This wine has a silly label. Not normally a good sign, it looks like it’s designed to appeal to people who don’t much care for wine but want something to serve at a 4th of July barbecue. That said, they could be on to something, as that wouldn’t be a bad place for this wine to end its days.
It’s a bold purple colour fresh out of the bottle, and it has an interesting smell. There’s plum, and a little cherry, along with something of the forest floor, a bit of kicked around leaves if tat’s a real smell. The first taste is arresting. It’s rather sharp, a little too acidic for the body of the wine to carry, with a mix of firm ripe tannins and some that haven’t quite made the journey to ripe.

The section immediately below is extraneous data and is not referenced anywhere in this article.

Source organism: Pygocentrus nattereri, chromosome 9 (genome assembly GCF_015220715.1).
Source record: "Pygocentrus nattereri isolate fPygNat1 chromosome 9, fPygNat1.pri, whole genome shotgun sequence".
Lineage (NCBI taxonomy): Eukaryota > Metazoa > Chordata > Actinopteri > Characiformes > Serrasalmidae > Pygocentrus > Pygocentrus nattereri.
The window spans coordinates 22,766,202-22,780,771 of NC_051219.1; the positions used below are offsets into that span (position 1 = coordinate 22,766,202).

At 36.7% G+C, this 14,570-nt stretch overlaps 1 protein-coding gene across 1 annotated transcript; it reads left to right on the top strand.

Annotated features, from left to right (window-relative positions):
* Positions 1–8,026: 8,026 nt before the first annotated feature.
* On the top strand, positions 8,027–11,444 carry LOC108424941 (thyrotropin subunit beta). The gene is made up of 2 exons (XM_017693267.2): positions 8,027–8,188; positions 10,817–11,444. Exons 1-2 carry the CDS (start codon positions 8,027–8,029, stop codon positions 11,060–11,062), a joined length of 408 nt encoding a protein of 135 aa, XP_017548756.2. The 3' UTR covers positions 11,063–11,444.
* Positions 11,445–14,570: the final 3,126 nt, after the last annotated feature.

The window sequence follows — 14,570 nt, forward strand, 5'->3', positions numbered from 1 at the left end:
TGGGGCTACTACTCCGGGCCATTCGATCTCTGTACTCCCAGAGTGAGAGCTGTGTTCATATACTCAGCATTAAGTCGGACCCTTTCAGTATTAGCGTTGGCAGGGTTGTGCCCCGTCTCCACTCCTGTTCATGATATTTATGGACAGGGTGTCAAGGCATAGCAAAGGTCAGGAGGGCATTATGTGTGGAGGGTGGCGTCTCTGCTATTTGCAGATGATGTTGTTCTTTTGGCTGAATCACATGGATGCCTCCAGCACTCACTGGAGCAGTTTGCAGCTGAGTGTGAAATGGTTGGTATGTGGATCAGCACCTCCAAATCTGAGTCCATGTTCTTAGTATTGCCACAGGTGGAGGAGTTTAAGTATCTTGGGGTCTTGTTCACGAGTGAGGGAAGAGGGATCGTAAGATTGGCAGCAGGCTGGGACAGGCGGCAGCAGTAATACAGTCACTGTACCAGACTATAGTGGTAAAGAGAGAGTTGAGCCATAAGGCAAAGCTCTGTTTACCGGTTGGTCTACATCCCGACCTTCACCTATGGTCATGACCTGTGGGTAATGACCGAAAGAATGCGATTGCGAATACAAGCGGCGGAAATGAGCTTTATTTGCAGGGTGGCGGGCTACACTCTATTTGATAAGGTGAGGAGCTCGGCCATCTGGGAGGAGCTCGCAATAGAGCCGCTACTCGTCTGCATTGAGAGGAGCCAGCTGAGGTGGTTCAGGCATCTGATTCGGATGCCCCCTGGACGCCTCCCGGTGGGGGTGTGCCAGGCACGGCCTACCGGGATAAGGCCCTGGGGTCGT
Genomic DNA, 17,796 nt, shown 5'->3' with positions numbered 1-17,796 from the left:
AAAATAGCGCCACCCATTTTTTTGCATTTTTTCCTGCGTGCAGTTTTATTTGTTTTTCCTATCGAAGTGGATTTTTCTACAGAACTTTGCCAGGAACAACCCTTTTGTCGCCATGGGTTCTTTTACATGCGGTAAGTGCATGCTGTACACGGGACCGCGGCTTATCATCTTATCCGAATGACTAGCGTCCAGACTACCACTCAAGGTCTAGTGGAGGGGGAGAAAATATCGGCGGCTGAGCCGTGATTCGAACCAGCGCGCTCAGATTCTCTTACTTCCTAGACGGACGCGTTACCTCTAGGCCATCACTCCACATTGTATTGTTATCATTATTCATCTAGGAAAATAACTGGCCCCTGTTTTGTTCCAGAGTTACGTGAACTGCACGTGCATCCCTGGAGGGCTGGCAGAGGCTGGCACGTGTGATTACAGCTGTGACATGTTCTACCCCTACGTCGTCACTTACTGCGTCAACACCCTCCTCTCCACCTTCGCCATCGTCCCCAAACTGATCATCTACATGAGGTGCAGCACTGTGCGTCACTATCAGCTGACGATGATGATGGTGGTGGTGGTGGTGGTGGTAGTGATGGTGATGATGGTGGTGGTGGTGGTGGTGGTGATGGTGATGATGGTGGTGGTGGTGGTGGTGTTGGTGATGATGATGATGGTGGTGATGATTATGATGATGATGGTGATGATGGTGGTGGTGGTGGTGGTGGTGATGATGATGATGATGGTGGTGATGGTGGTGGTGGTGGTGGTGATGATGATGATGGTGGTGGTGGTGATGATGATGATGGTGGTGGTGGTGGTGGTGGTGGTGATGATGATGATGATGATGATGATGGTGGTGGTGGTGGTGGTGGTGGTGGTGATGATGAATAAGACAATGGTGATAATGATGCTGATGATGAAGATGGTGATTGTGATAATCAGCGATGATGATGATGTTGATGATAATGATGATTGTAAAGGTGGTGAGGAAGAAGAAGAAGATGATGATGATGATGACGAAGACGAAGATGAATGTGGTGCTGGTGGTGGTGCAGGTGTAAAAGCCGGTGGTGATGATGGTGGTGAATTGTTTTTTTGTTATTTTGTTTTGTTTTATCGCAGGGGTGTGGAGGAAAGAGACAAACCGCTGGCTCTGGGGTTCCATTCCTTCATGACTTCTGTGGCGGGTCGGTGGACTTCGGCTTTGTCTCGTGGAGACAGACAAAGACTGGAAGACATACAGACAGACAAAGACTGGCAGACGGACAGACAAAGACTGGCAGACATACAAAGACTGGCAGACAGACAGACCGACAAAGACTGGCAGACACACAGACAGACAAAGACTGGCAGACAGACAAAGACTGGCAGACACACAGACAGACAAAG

Left aside for half an hour to relax, breathe and give itself a good talking to, it’s a much better wine. Maybe my evening was getting better, but it felt like it had pulled itself together a little. The acid wasn’t as noticeable and the flavour seemed more robust. There was fruit, but the curious sharpness seemed to settle into more of a warming spiciness. Still more chilli than pepper, it all seemed to work together much better.
I’d have this wine from Laithwaite’s again, but next time I’d probably decant it. Not something I’ll do regularly for an everyday wine choice, but I think the uplift in flavour for this one it’s worth it.